Respondent should be considered as having no rights or legitimate interests in respect of the disputed domain name. Respondent is not related in any way to Complainant's business: it is not one of its agents and does not carry out any activity for, or has any business with it. To Complainant’s best knowledge, Respondent is not currently and has never been known by the terms Air France or Corporate Air France. No licence or authorization has been granted to Respondent to make any use or apply for registration of the domain name <corporateairfrance.com>.

Respondent has registered the disputed domain name in order to take advantage of Complainant’s well-known trademark, to confuse and divert Internet users to commercial websites - some of them in the field of tourism and travel - through a “pay per click” domain name parking solution. Such use is not a bona fide offering of goods or services under Policy, paragraph 4(c)(i), or a noncommercial or fair use under Policy, paragraph 4 (c)(iii). As a matter of fact, Respondent has not engaged in any action showing it has rights or legitimate interests in the disputed domain name. Therefore Respondent should not be considered as having rights or legitimate interests in respect of the disputed domain name.

It is difficult to imagine that Respondent could have ignored the well-known trademark AIR FRANCE at the time of registering the confusingly similar disputed domain name. In several previous UDRP cases Complainant has demonstrated the strong reputation and the widely known character of its mark AIR FRANCE throughout the world for a long time. While registering the disputed domain name, there is no doubt that Respondent wanted to refer to Complainant. Respondent has registered this domain name precisely because it knew the well-known character of the trademark AIR FRANCE.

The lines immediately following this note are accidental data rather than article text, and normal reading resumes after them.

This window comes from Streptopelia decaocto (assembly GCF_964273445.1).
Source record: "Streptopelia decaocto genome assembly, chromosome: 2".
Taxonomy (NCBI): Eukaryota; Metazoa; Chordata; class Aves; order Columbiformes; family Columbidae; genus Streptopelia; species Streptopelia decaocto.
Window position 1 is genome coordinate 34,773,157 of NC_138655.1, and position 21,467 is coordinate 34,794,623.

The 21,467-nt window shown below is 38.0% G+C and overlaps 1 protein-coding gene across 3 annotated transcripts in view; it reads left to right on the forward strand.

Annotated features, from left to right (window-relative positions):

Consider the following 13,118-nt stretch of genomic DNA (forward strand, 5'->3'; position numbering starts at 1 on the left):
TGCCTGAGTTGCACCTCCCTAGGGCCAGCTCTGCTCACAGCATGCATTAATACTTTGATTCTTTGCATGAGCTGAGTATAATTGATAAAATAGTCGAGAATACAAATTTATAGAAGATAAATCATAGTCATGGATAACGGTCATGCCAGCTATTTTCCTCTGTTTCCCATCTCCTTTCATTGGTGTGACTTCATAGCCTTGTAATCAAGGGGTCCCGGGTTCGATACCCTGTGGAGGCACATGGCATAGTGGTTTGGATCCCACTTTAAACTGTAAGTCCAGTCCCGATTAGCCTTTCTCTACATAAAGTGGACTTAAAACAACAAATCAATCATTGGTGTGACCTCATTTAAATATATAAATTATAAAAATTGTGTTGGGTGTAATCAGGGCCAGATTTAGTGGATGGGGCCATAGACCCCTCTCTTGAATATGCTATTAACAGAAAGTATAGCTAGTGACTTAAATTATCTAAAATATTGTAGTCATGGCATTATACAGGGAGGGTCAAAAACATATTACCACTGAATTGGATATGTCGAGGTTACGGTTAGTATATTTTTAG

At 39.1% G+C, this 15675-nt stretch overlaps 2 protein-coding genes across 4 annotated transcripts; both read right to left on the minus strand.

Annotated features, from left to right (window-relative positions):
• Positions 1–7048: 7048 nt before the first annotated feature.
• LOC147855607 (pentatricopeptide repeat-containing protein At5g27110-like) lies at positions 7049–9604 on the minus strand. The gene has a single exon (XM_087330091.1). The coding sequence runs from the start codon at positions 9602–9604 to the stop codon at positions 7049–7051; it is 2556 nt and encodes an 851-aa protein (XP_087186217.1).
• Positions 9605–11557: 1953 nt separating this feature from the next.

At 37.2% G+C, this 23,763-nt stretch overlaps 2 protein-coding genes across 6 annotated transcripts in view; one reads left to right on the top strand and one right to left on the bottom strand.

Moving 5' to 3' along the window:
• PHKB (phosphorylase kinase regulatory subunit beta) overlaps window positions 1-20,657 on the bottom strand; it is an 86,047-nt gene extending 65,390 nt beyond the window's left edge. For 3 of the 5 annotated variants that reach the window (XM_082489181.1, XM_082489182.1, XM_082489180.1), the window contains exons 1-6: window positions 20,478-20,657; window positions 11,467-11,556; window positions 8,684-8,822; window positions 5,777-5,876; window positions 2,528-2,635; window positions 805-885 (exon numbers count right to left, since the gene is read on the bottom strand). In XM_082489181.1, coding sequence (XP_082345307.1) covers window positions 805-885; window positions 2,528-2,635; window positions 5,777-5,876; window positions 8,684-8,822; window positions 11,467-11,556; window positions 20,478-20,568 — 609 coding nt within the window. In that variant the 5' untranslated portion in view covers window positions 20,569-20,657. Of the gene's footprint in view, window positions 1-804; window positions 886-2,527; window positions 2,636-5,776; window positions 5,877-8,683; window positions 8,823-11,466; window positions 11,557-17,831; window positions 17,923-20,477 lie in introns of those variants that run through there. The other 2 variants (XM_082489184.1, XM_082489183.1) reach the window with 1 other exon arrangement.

The term “corporate” which has been combined with the trademark AIR FRANCE in the disputed domain name coincides with one of Complainant’s dedicated websites.

Some of the hyperlinks displayed under the disputed domain name <corporateairfrance.com> are related to tourism and travel, activities where Complainant acquired its reputation.